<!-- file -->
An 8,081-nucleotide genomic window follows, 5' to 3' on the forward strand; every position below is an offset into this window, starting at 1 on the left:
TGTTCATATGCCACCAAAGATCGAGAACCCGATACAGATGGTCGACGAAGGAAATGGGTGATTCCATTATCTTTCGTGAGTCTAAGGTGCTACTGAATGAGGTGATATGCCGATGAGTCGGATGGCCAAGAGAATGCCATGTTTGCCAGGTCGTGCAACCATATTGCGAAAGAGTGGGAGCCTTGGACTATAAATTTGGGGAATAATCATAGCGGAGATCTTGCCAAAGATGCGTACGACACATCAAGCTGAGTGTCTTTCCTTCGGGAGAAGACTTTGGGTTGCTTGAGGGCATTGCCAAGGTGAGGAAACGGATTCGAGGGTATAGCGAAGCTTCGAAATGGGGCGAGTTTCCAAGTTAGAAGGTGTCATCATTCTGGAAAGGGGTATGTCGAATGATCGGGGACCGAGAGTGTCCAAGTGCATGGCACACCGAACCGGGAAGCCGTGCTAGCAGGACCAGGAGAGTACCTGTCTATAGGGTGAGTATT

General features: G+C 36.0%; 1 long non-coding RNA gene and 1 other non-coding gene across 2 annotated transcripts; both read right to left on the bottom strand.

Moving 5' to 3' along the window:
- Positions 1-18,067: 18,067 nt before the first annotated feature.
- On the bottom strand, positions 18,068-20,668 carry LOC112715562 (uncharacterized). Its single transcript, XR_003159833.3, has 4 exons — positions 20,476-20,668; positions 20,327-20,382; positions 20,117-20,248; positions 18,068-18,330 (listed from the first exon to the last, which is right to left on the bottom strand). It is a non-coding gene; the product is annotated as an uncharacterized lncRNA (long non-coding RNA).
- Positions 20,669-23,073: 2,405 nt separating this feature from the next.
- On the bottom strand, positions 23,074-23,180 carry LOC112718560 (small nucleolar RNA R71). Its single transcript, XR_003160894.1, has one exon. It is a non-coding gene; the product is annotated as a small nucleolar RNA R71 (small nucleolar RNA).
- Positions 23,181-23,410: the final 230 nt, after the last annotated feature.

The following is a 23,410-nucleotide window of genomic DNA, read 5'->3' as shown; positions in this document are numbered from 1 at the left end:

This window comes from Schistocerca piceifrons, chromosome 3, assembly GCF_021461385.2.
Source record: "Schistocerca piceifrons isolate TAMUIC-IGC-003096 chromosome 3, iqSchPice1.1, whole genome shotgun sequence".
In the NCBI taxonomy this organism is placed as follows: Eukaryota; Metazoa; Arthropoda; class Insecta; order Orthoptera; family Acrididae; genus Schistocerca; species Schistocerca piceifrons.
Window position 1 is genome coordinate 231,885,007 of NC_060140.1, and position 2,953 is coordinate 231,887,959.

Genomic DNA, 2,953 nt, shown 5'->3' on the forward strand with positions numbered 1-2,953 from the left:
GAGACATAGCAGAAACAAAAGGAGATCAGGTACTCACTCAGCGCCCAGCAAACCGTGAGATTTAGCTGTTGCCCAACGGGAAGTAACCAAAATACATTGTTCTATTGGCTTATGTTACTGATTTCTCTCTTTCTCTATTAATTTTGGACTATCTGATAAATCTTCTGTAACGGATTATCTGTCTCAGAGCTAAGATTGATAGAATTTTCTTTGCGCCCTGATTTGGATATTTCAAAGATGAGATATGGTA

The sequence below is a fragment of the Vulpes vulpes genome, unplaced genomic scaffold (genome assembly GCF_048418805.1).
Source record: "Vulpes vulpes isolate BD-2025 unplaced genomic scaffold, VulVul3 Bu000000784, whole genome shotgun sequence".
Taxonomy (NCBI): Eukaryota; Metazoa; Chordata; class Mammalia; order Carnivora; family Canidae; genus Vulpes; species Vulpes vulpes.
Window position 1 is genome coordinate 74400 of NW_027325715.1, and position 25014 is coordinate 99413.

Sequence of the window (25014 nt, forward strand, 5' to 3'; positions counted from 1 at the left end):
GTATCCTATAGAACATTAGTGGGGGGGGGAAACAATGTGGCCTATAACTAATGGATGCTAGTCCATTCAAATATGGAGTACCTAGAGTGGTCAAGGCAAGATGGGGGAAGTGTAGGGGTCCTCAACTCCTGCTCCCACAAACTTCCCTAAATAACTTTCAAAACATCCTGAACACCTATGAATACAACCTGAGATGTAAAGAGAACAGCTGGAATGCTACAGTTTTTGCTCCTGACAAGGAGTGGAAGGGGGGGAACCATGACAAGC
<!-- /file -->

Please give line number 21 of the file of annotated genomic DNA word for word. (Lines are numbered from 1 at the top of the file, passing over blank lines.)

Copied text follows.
Sequence of the window (25014 nt, forward strand, 5' to 3'; positions counted from 1 at the left end):